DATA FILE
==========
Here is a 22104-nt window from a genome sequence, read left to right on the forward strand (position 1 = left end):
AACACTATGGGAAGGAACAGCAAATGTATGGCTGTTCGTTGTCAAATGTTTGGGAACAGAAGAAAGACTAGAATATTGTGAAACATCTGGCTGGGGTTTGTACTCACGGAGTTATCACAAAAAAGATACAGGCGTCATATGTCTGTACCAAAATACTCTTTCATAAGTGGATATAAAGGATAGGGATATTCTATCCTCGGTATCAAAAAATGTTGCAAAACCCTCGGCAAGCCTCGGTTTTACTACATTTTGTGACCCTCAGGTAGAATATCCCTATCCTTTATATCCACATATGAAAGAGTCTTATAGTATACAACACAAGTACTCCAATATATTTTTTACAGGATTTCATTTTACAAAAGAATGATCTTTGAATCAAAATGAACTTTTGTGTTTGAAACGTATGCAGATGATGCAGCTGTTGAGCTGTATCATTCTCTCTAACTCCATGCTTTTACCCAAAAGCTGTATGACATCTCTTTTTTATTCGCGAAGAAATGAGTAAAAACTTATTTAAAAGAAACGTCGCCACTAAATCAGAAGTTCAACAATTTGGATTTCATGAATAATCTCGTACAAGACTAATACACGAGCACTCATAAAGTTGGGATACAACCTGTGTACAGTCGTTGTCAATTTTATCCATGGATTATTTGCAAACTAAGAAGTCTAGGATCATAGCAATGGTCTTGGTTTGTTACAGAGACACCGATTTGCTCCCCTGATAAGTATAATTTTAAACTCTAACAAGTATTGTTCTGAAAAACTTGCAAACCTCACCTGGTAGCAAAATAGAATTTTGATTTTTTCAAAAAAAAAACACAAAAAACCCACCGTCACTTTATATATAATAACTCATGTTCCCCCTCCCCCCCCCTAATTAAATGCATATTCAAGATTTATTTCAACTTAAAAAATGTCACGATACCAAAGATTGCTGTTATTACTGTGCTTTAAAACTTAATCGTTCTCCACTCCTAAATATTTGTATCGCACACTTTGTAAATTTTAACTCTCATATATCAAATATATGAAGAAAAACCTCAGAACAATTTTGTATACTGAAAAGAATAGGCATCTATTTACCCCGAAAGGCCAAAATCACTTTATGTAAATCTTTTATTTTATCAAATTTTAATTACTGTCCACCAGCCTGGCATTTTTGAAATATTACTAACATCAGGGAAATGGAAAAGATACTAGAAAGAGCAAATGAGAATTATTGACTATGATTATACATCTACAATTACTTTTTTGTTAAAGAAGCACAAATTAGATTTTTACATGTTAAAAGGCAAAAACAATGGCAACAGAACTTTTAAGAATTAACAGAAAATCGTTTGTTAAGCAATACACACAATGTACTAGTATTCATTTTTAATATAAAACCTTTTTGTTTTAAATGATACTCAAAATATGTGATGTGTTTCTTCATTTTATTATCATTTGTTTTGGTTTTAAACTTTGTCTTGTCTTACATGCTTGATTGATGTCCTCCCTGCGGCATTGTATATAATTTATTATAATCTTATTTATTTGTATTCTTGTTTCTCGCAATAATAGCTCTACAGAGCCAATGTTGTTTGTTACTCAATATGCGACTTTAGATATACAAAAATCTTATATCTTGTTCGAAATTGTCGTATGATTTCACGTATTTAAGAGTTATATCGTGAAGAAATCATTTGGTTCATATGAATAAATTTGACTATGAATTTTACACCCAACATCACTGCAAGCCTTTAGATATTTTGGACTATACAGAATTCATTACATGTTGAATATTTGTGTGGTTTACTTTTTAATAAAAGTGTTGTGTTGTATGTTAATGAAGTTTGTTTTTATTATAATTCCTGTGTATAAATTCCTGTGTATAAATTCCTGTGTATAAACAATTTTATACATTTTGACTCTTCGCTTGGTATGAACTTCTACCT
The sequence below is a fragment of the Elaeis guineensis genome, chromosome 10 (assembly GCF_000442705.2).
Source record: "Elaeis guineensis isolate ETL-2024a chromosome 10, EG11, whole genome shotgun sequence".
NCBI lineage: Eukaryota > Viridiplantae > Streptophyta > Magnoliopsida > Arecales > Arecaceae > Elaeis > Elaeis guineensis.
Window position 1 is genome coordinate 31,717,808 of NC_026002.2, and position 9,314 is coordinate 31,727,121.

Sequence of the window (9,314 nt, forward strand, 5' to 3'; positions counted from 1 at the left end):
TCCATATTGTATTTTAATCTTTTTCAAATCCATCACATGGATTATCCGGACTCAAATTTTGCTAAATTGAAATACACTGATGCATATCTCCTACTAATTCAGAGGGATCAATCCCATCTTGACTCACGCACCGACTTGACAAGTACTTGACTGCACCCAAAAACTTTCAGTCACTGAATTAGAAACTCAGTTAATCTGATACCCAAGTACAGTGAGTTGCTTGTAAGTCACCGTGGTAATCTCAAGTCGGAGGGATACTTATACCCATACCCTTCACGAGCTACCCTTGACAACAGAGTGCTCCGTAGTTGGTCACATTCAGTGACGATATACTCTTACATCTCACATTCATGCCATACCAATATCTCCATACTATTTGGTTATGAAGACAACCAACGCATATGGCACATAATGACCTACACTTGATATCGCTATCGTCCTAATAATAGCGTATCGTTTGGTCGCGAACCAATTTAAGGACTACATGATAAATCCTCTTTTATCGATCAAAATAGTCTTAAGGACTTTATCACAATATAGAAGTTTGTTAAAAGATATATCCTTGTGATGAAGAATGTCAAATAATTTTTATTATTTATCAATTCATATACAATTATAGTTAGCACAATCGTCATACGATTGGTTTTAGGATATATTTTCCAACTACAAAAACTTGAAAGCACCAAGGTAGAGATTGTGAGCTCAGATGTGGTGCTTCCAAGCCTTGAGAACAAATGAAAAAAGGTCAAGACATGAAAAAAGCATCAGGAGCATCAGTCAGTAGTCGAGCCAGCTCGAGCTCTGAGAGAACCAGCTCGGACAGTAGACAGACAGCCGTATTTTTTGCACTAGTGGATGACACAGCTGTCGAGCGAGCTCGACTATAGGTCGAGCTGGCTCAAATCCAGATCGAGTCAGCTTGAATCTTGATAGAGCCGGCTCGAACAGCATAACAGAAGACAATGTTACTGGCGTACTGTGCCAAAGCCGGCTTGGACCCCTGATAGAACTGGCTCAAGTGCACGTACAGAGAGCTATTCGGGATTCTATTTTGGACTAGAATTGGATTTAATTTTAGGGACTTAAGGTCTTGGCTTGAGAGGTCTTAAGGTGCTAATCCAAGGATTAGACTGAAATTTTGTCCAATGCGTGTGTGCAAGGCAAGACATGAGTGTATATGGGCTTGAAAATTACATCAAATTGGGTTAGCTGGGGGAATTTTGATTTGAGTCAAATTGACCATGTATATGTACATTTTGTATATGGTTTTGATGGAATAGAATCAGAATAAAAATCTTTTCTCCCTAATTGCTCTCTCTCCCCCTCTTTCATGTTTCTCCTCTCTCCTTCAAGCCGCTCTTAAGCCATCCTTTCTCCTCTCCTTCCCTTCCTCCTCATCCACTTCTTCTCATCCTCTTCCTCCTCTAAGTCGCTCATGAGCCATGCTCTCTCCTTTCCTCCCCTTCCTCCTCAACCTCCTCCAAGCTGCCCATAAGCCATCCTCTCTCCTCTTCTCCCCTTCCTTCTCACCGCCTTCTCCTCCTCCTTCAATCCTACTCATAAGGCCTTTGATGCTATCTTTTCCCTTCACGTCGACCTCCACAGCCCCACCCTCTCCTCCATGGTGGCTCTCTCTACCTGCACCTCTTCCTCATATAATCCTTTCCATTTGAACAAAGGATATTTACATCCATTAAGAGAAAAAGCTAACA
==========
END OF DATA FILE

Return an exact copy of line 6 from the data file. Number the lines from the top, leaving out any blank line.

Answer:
Window position 1 is genome coordinate 31,717,808 of NC_026002.2, and position 9,314 is coordinate 31,727,121.